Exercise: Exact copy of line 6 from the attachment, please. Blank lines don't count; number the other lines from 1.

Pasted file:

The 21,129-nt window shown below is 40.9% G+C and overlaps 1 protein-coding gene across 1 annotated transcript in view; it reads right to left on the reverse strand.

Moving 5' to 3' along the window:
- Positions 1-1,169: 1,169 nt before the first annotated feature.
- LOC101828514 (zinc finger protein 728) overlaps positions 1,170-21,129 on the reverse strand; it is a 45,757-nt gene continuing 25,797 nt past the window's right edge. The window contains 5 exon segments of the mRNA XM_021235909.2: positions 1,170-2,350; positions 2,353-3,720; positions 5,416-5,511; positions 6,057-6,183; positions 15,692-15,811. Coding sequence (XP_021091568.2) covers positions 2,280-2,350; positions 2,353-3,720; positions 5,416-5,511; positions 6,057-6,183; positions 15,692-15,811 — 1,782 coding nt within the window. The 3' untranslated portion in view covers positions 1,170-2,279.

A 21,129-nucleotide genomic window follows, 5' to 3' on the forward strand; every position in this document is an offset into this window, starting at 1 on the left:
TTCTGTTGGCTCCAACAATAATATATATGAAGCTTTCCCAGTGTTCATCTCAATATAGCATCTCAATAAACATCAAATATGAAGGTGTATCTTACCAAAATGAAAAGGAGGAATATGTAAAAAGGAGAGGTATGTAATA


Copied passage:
TTCTGTTGGCTCCAACAATAATATATATGAAGCTTTCCCAGTGTTCATCTCAATATAGCATCTCAATAAACATCAAATATGAAGGTGTATCTTACCAAAATGAAAAGGAGGAATATGTAAAAAGGAGAGGTATGTAATA